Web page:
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|Archives - July 2009|
|Wednesday, June 24, 2009|
Angus cattle breeders were hit with frightening news twice over the past year when researchers separately discovered two genetic mutations in the breed that cause calves to be born dead. But DNA testing also giveth what it taketh away: Last month, Pfizer Animal Genetics announced a DNA test for one of the genes that can cause calves to be born with an astonishingly swollen cranium but no brain or spine. A test for the other gene, which can cause calves to be stillborn with twisted spines, was released in the fall.
The release of the new test was highly anticipated by the state’s seedstock producers because it will identify animals that carry the defective genes. Seedstock producers selectively breed bulls and sell them to commercial cattlemen.
In the not-so-distant past, breeders would have had to test their animals for defects by mating the suspects and waiting to see which pairs produced mutated calves. Now they can send a hair sample to a lab for about $30.
The increasingly high-tech nature of the business is part of what makes seedstock producers more versatile than your average cowboy. Seedstock production is the glamorous end of the beef industry — in contrast to commercial producers, seedstock producers breed unique bulls that can be worth millions of dollars.
“I can’t say we’re the rock stars, but we get the whole thing started,” says Rob Thomas, who owns Thomas Angus Ranch in Baker County, the 12th-largest seedstock producer in the country with more than 1,000 cattle. “We’re the ones that produce the genetics and we’ve got to use more technology. It’s a little more intense.”
Seedstock producers affect everything from how fast the cattle grow to how the meat tastes. And within the seedstock industry, the Angus breed is king, registering more cattle than the next four most popular breeds combined.
The discovery of the lethal defects threw some Angus ranchers into a panic. The likelihood of a stillborn calf is tiny, but the mutations both came from a bull named GAR Precision 1680 — arguably the most popular bull in the breed. According to the American Angus Association, Precision had nearly 10,000 direct sons and daughters and many more carry his genes. The discovery of the mutations meant any cattle found to be carriers would be massively devalued, all because of defects that only killed a small number of cows. But the purge will strengthen the breed in spite of short-term losses, says Thomas.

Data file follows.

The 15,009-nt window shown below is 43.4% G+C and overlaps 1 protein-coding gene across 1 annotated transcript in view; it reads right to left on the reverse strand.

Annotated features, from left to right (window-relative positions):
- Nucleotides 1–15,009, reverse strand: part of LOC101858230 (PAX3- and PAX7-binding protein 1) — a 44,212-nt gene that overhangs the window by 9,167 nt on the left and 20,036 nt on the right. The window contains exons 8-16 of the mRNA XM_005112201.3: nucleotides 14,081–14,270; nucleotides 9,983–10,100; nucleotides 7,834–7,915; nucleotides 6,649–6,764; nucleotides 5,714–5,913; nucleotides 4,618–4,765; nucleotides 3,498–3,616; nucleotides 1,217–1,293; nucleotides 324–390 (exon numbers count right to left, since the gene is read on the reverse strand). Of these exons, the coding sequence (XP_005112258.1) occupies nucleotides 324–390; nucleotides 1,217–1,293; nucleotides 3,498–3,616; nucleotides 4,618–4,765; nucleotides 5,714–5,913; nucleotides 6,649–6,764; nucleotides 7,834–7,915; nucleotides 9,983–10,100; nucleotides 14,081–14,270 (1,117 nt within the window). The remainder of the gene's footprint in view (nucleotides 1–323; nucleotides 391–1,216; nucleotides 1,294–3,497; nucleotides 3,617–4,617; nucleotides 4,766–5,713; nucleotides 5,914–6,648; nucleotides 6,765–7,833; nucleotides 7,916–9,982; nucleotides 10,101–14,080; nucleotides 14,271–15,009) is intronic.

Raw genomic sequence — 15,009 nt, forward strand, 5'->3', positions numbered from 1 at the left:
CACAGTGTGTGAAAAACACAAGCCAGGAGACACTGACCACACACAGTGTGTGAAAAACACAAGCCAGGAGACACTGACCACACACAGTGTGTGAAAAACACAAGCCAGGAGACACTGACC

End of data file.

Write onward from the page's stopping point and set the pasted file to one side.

“A decade ago, we would have to have thrown the full line away,” he says. “Now we can test the cattle and find out which ones are carriers and move on with cattle that are free of the gene.”
He’s even more optimistic about using DNA technology to identify desirable traits in bloodlines and predict things like growth rate.
“We can now take hair or blood samples from the animals at birth and know their genetic potential,” he says. “We have just propelled ourselves forward so far with this technology.”
Tuesday, March 25, 2014
BY VIVIAN MCINERNY | OB BLOGGER
Oregon is home not only to many fine writers but also several accomplished small publishers.
Tuesday, February 25, 2014
BY LINDA BAKER
Les Schwab has put a premium on customer service since 1952, when legendary namesake Les Schwab founded the company with one store in Prineville. (Schwab died in 2007.) But if the corporate principles remain essentially the same, the world around this iconic Oregon business has changed dramatically.
Tuesday, February 25, 2014
In this issue, we celebrate our 21st annual 100 Best Companies to Work For in Oregon project.
Friday, April 11, 2014
TOM COX | OB BLOGGER
The auto industry is starting to share more costs across manufacturers for complex and challenging design work, like new transmission design, and certain new engine technologies. What we’re not yet seeing is wholesale outsourcing of “unavoidable waste” components to specialist companies.
Thursday, February 27, 2014
Our 100 Best Companies project turned 21 this year, so pop open the Champagne. Our latest survey gives us plenty to cheer.
Monday, March 03, 2014
Check out interviews with employees from some of the 100 Best Companies to Work For in Oregon winners and find out what makes their company a great place to work.
Tuesday, February 25, 2014
BY PAIGE PARKER
A money management firm broadens its reach.
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Marketing the state brings new business, new jobs and a better quality of life for everyone.
Living in the beautiful Pacific Northwest means enjoying our wonderful surroundings, while remaining aware of the multiple types of natural disaster threats that we face: winter storms, windstorms, floods, landslides, earthquakes, volcanoes and tsunamis.“
Oregon State University's hospitality degree program invests in next-generation leaders.
On Saturday, April 26, more than 1,900 local Comcast employees and their families, friends and community partners will “make change happen” as they volunteer to improve schools and nonprofits in Oregon and Southwest Washington as part of Comcast’s 13th Comcast Cares Day.
NAI Norris, Beggs & Simpson just completed their newly rebranded First Quarter Market Reports. Not only does it feature a brand new format, but the report ensures accuracy due to the annual truing up of their database.
Samuel Hernandez, an Associate at Barran Liebman, is the recipient of a 2014 Oregon State Bar Litigation Section Rising Litigator Award.